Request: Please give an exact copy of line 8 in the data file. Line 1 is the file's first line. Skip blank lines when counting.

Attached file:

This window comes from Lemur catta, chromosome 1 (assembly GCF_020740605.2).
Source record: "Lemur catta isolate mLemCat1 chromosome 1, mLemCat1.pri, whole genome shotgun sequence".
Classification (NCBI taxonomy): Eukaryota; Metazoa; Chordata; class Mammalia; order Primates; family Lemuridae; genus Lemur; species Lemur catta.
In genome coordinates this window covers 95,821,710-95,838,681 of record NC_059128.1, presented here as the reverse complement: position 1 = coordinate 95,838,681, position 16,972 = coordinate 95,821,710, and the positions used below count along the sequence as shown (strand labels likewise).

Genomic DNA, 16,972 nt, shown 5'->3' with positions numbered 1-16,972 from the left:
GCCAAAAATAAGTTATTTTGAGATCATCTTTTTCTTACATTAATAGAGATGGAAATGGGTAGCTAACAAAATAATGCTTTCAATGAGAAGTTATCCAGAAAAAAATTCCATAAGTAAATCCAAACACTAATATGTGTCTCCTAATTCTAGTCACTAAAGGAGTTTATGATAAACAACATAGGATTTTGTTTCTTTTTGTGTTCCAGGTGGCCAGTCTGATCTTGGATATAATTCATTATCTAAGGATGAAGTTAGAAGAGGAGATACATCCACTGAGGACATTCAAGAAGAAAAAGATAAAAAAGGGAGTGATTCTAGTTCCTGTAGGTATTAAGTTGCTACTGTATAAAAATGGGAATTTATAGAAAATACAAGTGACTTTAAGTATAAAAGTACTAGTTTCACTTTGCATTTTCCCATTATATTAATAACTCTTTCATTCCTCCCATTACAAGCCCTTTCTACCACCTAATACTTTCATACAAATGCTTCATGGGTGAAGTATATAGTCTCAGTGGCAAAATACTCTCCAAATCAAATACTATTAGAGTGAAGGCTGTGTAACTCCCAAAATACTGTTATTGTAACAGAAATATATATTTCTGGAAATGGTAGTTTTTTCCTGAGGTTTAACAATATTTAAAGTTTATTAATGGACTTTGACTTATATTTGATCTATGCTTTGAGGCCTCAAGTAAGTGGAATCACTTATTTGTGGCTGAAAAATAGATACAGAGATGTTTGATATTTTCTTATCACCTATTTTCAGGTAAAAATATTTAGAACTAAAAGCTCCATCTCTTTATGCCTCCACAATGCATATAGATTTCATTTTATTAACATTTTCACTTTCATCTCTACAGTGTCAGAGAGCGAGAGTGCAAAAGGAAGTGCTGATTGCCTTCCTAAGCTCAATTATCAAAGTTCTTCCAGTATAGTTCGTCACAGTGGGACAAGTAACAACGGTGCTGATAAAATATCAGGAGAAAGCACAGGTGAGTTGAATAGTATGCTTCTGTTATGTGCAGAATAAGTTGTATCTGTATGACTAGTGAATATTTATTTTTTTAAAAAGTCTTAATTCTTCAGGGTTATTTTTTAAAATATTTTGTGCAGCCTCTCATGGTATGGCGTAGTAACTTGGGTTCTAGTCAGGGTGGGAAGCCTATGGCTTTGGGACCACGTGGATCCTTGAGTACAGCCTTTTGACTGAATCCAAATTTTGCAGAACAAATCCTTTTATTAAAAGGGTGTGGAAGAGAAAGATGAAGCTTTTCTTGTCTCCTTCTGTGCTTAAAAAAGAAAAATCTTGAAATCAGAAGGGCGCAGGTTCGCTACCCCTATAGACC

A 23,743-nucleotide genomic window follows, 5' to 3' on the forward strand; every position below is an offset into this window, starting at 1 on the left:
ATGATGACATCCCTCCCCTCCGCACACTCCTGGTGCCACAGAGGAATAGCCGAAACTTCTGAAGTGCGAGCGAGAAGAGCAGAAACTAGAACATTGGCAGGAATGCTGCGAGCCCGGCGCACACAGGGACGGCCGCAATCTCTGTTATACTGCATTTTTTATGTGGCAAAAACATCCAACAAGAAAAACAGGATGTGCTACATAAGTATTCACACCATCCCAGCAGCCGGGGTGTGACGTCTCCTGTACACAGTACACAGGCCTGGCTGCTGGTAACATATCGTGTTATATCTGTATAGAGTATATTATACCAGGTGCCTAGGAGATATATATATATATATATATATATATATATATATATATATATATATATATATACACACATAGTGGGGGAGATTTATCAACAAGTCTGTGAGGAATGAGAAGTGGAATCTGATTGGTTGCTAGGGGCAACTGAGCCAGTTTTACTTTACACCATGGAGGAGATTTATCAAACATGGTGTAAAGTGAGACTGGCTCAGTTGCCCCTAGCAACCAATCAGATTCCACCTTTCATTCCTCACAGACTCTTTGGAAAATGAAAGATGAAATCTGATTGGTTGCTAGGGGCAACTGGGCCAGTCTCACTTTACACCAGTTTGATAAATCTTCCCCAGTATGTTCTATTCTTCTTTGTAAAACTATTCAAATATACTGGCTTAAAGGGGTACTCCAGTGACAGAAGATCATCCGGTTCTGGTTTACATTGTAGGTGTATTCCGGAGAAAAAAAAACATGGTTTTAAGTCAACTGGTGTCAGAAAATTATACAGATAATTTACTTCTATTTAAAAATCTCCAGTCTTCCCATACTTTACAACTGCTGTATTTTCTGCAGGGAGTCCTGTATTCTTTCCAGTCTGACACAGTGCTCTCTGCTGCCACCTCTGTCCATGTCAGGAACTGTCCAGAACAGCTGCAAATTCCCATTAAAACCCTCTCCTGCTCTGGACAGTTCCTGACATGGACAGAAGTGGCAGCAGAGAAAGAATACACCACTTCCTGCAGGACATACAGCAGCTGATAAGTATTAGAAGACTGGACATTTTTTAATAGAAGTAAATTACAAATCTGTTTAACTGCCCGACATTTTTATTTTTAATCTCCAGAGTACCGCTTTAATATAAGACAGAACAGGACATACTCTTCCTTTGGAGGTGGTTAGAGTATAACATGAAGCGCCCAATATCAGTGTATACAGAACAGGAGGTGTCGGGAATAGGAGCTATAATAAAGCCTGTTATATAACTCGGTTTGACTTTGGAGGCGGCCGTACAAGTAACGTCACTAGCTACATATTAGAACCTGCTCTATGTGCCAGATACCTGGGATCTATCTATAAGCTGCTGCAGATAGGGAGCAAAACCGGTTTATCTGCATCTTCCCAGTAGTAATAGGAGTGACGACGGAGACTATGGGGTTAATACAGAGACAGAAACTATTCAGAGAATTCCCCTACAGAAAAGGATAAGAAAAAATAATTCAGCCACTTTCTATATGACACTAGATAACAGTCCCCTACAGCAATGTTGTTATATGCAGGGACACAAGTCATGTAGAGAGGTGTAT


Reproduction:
ATGATGACATCCCTCCCCTCCGCACACTCCTGGTGCCACAGAGGAATAGCCGAAACTTCTGAAGTGCGAGCGAGAAGAGCAGAAACTAGAACATTGGCAGGAATGCTGCGAGCCCGGCGCACACAGGGACGGCCGCAATCTCTGTTATACTGCATTTTTTATGTGGCAAAAACATCCAACAAGAAAAACAGGATGTGCTACATAAGTATTCACACCATCCCAGCAGCCGGGGTGTGACGTCTCCTGTACACAGTACACAGGCCTGGCTGCTGGTAACATATCGTGTTATATCTGTATAGAGTATATTATACCAGGTGCCTAGGAGATATATATATATATATATATATATATATATATATATATATATATATATATATACACACATAGTGGGGGAGATTTATCAACAAGTCTGTGAGGAATGAGAAGTGGAATCTGATTGGTTGCTAGGGGCAACTGAGCCAGTTTTACTTTACACCATGGAGGAGATTTATCAAACATGGTGTAAAGTGAGACTGGCTCAGTTGCCCCTAGCAACCAATCAGATTCCACCTTTCATTCCTCACAGACTCTTTGGAAAATGAAAGATGAAATCTGATTGGTTGCTAGGGGCAACTGGGCCAGTCTCACTTTACACCAGTTTGATAAATCTTCCCCAGTATGTTCTATTCTTCTTTGTAAAACTATTCAAATATACTGGCTTAAAGGGGTACTCCAGTGACAGAAGATCATCCGGTTCTGGTTTACATTGTAGGTGTATTCCGGAGAAAAAAAAACATGGTTTTAAGTCAACTGGTGTCAGAAAATTATACAGATAATTTACTTCTATTTAAAAATCTCCAGTCTTCCCATACTTTACAACTGCTGTATTTTCTGCAGGGAGTCCTGTATTCTTTCCAGTCTGACACAGTGCTCTCTGCTGCCACCTCTGTCCATGTCAGGAACTGTCCAGAACAGCTGCAAATTCCCATTAAAACCCTCTCCTGCTCTGGACAGTTCCTGACATGGACAGAAGTGGCAGCAGAGAAAGAATACACCACTTCCTGCAGGACATACAGCAGCTGATAAGTATTAGAAGACTGGACATTTTTTAATAGAAGTAAATTACAAATCTGTTTAACTGCCCGACATTTTTATTTTTAATCTCCAGAGTACCGCTTTAATATAAGACAGAACAGGACATACTCTTCCTTTGGAGGTGGTTAGAGTATAACATGAAGCGCCCAATATCAGTGTATACAGAACAGGAGGTGTCGGGAATAGGAGCTATAATAAAGCCTGTTATATAACTCGGTTTGACTTTGGAGGCGGCCGTACAAGTAACGTCACTAGCTACATATTAGAACCTGCTCTATGTGCCAGATACCTGGGATCTATCTATAAGCTGCTGCAGATAGGGAGCAAAACCGGTTTATCTGCATCTTCCCAGTAGTAATAGGAGTGACGACGGAGACTATGGGGTTAATACAGAGACAGAAACTATTCAGAGAATTCCCCTACAGAAAAGGATAAGAAAAAATAATTCAGCCACTTTCTATATGACACTAGATAACAGTCCCCTACAGCAATGTTGTTATATGCAGGGACACAAGTCATGTAGAGAGGTGTAT